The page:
Hamilton forced to miss F1’s show of solidarity for Ukraine after getting stuck in Paris

Formula 1 drivers have come together in solidarity with Ukraine after Russia's invasion of the country.

All 20 Formula 1 drivers have come together to show their support for the people of Ukraine amid Russia’s invasion of the country.

Russian President Vladimir Putin ordered a full-scale invasion on 24 February of their neighbouring countries, and it has sparked global condemnation from world leaders as well as heavy sanctions placed upon Moscow.

Charles Leclerc, Carlos Sainz, Sebastian Vettel and Max Verstappen have all previously been outspoken in their opposition to Putin’s invasion of Ukraine, with the German confirming that he would have boycotted the Russian Grand Prix in September even had it not been cancelled by the FIA.

Ahead of the second pre-season test in Bahrain, the drivers formed on the grid at the Sakhir International Circuit to hold up a banner saying “No War,” and multiple drivers have taken to social media to emit their support to those affected.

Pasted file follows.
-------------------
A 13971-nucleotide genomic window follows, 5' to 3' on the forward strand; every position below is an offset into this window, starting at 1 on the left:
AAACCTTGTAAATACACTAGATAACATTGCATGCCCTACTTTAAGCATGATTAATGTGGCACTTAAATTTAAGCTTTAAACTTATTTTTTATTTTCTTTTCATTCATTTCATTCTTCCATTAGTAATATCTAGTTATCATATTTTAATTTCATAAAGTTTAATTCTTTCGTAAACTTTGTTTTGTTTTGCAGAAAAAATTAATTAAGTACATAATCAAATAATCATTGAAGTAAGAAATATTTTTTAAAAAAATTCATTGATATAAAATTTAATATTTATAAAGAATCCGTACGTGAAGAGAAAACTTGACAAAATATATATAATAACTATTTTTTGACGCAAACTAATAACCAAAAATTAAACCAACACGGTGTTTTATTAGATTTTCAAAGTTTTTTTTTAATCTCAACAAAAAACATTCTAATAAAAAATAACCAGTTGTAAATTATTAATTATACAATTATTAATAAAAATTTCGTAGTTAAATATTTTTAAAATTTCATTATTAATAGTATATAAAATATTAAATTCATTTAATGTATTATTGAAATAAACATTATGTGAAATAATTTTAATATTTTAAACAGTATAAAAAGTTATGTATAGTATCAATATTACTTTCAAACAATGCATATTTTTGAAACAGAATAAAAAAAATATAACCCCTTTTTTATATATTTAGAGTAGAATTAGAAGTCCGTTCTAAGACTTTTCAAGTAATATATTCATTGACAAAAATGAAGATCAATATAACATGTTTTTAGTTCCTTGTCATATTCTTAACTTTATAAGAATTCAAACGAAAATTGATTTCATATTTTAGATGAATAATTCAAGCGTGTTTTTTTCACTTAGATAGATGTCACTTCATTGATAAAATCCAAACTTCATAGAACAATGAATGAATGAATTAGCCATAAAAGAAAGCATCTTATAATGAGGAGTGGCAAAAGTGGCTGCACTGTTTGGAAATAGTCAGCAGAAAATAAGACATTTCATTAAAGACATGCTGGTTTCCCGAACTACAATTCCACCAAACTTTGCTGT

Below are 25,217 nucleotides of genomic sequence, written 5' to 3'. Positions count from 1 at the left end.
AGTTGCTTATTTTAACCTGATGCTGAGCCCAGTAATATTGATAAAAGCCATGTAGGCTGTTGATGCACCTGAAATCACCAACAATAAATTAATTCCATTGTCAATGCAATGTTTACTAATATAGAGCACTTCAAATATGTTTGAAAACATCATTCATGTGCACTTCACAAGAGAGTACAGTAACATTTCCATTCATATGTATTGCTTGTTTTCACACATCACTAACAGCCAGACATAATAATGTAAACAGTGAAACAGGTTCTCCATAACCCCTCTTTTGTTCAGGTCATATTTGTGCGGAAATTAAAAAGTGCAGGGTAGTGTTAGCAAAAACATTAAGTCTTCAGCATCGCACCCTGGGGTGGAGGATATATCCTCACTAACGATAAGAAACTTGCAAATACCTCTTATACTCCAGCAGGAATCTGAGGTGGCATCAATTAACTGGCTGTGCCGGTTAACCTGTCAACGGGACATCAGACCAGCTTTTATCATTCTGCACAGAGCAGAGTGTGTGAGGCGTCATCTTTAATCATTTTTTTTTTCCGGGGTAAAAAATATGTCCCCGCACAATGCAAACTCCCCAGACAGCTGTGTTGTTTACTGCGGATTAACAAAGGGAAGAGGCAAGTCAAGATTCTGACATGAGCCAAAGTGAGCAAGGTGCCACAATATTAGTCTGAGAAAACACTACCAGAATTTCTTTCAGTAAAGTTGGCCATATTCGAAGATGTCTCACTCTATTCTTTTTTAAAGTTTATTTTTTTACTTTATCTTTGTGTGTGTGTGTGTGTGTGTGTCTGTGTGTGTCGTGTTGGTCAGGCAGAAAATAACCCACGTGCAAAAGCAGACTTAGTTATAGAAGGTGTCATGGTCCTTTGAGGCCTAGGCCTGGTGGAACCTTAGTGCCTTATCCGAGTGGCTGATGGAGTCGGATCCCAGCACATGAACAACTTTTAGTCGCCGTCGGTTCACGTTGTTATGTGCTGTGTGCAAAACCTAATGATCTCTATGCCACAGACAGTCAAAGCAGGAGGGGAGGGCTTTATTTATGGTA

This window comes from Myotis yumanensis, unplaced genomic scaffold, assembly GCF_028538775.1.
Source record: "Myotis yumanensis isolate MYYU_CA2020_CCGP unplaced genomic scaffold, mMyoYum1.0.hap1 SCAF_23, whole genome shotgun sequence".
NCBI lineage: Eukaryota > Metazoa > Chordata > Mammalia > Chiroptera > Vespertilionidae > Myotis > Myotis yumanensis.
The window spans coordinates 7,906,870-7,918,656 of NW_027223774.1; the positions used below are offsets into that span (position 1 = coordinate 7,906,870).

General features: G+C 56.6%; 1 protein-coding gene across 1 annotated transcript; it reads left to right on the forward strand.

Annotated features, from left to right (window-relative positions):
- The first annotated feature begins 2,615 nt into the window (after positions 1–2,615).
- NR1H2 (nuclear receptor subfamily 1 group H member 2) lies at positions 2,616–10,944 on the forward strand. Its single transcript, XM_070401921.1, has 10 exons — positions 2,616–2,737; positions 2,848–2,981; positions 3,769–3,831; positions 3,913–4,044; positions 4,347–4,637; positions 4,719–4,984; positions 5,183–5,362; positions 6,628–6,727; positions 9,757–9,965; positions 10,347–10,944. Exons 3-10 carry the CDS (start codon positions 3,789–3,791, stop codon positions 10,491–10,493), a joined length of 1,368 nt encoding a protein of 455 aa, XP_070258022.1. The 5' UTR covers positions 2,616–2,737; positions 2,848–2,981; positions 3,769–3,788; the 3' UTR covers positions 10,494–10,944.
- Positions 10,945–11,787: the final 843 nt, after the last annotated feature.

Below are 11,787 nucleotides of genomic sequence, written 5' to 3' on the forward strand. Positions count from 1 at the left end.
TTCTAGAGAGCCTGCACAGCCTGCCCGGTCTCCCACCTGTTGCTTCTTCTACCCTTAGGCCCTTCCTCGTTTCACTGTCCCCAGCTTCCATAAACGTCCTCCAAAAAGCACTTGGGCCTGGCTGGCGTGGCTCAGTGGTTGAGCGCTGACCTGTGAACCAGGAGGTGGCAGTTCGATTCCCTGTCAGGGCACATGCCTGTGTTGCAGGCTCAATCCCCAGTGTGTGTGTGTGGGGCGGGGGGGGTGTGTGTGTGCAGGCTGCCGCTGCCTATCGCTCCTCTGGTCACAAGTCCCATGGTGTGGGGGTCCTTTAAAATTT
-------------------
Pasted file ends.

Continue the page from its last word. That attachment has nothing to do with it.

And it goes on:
“F1 drivers stand with Ukraine and its people for peace and freedom. Every conflict around the world affects us all and we hope this suffering comes to an end immediately,” said Sainz.

“No war” was Verstappen’s message, before Mick Schumacher echoed his sentiment, posting “NO WAR. I stand with the people of Ukraine and all other people affected by war.”

Sir Lewis Hamilton was unable to attend the show of solidarity in Bahrain due to his flight from Paris being delayed, but he took to Instagram to deliver a heartfelt message.

“My heart is with the courageous people of Ukraine who are standing firmly with their values of freedom and peace,” he said.

“I’m certain I’m not alone in feeling like out day-to-day feels heavier, and sometimes trivial, knowing this crisis is happening in our world.”

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He then raised awareness for the Disasters Emergency Committee, a group of charities aiming to help those affected by the conflict in Eastern Europe.

“The Disasters Emergency Committee is an umbrella group of 15 of the UK’s leading aid charities, with local partners in Ukraine and across bordering countries,” added the 37-year-old.

“They are directing funds towards providing food and water, first aid, shelter and hygiene to those who need it most.

“They’re focused on training people to provide aid, support firefighters, repair vital infrastructure and more.”

Haas dropped their now former name partner Uralkali as a sponsor, leaving Russian driver Nikita Mazepin, whose seat was paid for by father, oligarch and part owner of the Potash producing firm Dmitry, out of a drive.

He has been replaced by Kevin Magnussen, with the Dane making an unexpected return following a year out.